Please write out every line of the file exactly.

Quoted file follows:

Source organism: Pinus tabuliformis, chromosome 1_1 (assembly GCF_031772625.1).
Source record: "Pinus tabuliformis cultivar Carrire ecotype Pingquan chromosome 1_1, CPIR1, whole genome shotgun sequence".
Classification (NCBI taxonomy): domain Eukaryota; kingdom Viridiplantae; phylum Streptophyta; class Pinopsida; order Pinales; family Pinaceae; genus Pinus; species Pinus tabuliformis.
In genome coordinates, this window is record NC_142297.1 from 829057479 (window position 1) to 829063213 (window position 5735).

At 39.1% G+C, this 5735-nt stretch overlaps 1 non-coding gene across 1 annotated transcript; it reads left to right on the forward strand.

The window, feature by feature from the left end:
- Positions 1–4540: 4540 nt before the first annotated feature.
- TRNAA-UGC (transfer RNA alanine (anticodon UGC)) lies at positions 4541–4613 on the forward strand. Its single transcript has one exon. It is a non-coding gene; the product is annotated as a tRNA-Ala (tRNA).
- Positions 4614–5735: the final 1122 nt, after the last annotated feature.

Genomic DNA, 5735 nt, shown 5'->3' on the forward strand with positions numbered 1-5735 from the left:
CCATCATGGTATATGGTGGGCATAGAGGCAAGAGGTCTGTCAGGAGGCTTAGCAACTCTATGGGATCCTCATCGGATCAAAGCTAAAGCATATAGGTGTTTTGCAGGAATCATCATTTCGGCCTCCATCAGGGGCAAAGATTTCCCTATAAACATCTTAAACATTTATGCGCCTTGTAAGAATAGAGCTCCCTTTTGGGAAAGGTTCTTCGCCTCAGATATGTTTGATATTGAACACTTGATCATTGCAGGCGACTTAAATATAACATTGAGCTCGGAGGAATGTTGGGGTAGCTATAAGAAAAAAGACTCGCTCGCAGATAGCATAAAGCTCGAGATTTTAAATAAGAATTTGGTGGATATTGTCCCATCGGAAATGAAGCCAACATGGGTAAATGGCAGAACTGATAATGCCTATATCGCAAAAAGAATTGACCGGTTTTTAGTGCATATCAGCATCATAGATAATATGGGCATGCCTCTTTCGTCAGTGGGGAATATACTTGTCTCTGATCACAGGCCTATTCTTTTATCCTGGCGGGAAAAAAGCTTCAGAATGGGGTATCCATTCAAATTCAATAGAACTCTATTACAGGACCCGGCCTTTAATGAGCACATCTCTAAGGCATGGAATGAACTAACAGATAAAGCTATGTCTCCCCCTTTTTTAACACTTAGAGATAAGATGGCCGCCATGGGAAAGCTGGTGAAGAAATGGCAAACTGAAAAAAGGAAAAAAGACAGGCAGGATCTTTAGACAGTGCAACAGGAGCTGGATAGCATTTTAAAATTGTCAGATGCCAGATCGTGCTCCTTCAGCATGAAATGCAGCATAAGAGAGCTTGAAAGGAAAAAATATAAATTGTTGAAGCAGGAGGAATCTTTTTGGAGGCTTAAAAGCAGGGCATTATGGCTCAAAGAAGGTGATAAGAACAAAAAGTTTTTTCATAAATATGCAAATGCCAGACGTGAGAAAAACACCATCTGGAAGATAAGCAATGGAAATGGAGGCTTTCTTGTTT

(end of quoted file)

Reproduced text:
Source organism: Pinus tabuliformis, chromosome 1_1 (assembly GCF_031772625.1).
Source record: "Pinus tabuliformis cultivar Carrire ecotype Pingquan chromosome 1_1, CPIR1, whole genome shotgun sequence".
Classification (NCBI taxonomy): domain Eukaryota; kingdom Viridiplantae; phylum Streptophyta; class Pinopsida; order Pinales; family Pinaceae; genus Pinus; species Pinus tabuliformis.
In genome coordinates, this window is record NC_142297.1 from 829057479 (window position 1) to 829063213 (window position 5735).

At 39.1% G+C, this 5735-nt stretch overlaps 1 non-coding gene across 1 annotated transcript; it reads left to right on the forward strand.

The window, feature by feature from the left end:
- Positions 1–4540: 4540 nt before the first annotated feature.
- TRNAA-UGC (transfer RNA alanine (anticodon UGC)) lies at positions 4541–4613 on the forward strand. Its single transcript has one exon. It is a non-coding gene; the product is annotated as a tRNA-Ala (tRNA).
- Positions 4614–5735: the final 1122 nt, after the last annotated feature.

Genomic DNA, 5735 nt, shown 5'->3' on the forward strand with positions numbered 1-5735 from the left:
CCATCATGGTATATGGTGGGCATAGAGGCAAGAGGTCTGTCAGGAGGCTTAGCAACTCTATGGGATCCTCATCGGATCAAAGCTAAAGCATATAGGTGTTTTGCAGGAATCATCATTTCGGCCTCCATCAGGGGCAAAGATTTCCCTATAAACATCTTAAACATTTATGCGCCTTGTAAGAATAGAGCTCCCTTTTGGGAAAGGTTCTTCGCCTCAGATATGTTTGATATTGAACACTTGATCATTGCAGGCGACTTAAATATAACATTGAGCTCGGAGGAATGTTGGGGTAGCTATAAGAAAAAAGACTCGCTCGCAGATAGCATAAAGCTCGAGATTTTAAATAAGAATTTGGTGGATATTGTCCCATCGGAAATGAAGCCAACATGGGTAAATGGCAGAACTGATAATGCCTATATCGCAAAAAGAATTGACCGGTTTTTAGTGCATATCAGCATCATAGATAATATGGGCATGCCTCTTTCGTCAGTGGGGAATATACTTGTCTCTGATCACAGGCCTATTCTTTTATCCTGGCGGGAAAAAAGCTTCAGAATGGGGTATCCATTCAAATTCAATAGAACTCTATTACAGGACCCGGCCTTTAATGAGCACATCTCTAAGGCATGGAATGAACTAACAGATAAAGCTATGTCTCCCCCTTTTTTAACACTTAGAGATAAGATGGCCGCCATGGGAAAGCTGGTGAAGAAATGGCAAACTGAAAAAAGGAAAAAAGACAGGCAGGATCTTTAGACAGTGCAACAGGAGCTGGATAGCATTTTAAAATTGTCAGATGCCAGATCGTGCTCCTTCAGCATGAAATGCAGCATAAGAGAGCTTGAAAGGAAAAAATATAAATTGTTGAAGCAGGAGGAATCTTTTTGGAGGCTTAAAAGCAGGGCATTATGGCTCAAAGAAGGTGATAAGAACAAAAAGTTTTTTCATAAATATGCAAATGCCAGACGTGAGAAAAACACCATCTGGAAGATAAGCAATGGAAATGGAGGCTTTCTTGTTT